Building a Fintech Product
At Advicefront I was responsible for understanding user and business needs as well as for conducting user research, for information architecture, UX and UI design, product strategy and planning. I was also the only designer at the start, lucky enough to have the unique opportunity and freedom to create a whole product, from scratch, with an end-to-end approach.
During most of my time at Advicefront, the team of six, myself included, comprised two business managers (CEO and COO), one full-stack developer, two front-end developers. A design intern was later hired to assist me, reporting to me at all times.
As a product, Advicefront is almost like a private marketplace, bridging the gap between financial advisers and their clients. It is a web-based app with two sides, one catering to financial advisers and the other to their clients.
Traditionally, a financial adviser’s relationship with their clients would be based on one-to-one interactions, such as meetings, which is not very time-efficient. By introducing a logic of bulk management, automated processes and a centralised view of all clients, Advicefront saved financial advisers a lot of time and allowed them to effectively manage many more clients at once.
One of the challenges I faced was the fact that all processes involving financial advisors and clients happen offline, they are very bureaucratic and they have to be legally compliant. And seeing as they deal with clients’ life savings, communication and information sharing are key. The process therefore needed fine-tuning and it was interactive in nature.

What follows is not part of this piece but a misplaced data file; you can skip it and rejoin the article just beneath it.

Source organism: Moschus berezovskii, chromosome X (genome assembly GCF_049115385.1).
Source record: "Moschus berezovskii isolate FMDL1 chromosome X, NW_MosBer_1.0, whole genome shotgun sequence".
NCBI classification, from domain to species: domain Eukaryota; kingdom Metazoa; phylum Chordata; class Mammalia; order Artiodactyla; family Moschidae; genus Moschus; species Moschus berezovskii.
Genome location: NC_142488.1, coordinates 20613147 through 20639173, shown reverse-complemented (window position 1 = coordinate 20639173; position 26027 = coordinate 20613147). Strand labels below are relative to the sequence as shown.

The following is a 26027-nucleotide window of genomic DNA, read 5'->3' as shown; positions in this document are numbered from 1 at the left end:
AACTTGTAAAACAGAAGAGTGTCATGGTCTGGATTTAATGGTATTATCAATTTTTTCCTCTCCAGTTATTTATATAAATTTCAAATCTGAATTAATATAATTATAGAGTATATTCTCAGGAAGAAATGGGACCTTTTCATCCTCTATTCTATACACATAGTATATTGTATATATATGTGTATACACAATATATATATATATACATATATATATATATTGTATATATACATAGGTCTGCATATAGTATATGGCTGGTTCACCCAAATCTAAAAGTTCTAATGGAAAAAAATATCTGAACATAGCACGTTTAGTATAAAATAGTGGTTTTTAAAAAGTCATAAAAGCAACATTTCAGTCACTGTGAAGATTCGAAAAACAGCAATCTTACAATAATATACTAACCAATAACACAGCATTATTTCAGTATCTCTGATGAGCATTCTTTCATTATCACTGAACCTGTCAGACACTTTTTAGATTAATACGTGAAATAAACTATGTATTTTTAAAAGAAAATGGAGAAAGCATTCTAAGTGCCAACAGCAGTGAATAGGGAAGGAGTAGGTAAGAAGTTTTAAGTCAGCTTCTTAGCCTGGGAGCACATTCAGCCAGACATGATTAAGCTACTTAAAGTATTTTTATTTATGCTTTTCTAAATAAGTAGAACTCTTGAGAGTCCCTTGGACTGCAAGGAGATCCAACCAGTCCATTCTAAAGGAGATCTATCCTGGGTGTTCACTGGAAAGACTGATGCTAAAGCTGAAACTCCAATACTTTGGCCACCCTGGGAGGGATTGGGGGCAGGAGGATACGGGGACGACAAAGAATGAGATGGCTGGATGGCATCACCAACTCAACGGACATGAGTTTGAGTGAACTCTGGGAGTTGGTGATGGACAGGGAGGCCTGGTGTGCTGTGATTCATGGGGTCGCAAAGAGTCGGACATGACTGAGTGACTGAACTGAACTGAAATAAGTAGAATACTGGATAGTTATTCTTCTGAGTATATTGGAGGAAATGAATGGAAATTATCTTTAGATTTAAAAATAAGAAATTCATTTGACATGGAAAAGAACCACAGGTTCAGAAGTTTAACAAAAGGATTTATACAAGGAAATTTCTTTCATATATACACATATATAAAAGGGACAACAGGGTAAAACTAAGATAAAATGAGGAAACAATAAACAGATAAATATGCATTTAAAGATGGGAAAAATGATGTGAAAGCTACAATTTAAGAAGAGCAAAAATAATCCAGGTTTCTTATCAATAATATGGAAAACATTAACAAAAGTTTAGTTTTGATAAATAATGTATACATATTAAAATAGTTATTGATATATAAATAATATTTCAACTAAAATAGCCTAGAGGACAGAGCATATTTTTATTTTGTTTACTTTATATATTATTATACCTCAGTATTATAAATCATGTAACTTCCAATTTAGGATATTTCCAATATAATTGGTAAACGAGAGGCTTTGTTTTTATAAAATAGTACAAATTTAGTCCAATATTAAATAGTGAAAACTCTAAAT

The whole process can be outlined in four important moments: Engagement, Data collection, Advice and Execution (see the figure below).
1. Onboarding and detailing your own financial goals
Typically, advisers start by working out a profile with their clients, proposing a financial plan only after they have thoroughly understood their clients’ life goals — acting somewhat like counsellors!
At Advicefront, we simplified the process by turning the entry page into a self-service tool so that clients can define their own goals (a plan is a collection of goals), with real values and time-slots, before presenting the whole plan to the adviser. This allows the product to scale properly and the app can gather plenty of valuable information right away, thus reducing advisers’ workload.
For onboarding, we created a very short and interactive questionnaire composed of a few key questions — with tips and help text to provide context and educate the user — from which three main goals are automatically generated, the clients can then fine-tune their plan. In order to test assumptions and design solutions.
To validate this feature we conducted user testing sessions and coordinated feedback sessions with highly engaged financial advisers, who were involved in the product’s development. Eventually, with the right copy and design, we managed to get good feedback from our user interviews!
Creating / modifying a goal
For the client to create a financial goal we introduced a self-service approach. The interface therefore needs to be clean and informative so that clients can feel comfortable enough to engage in experimenting with several amounts and values for their personal goals.
2. In-app messaging system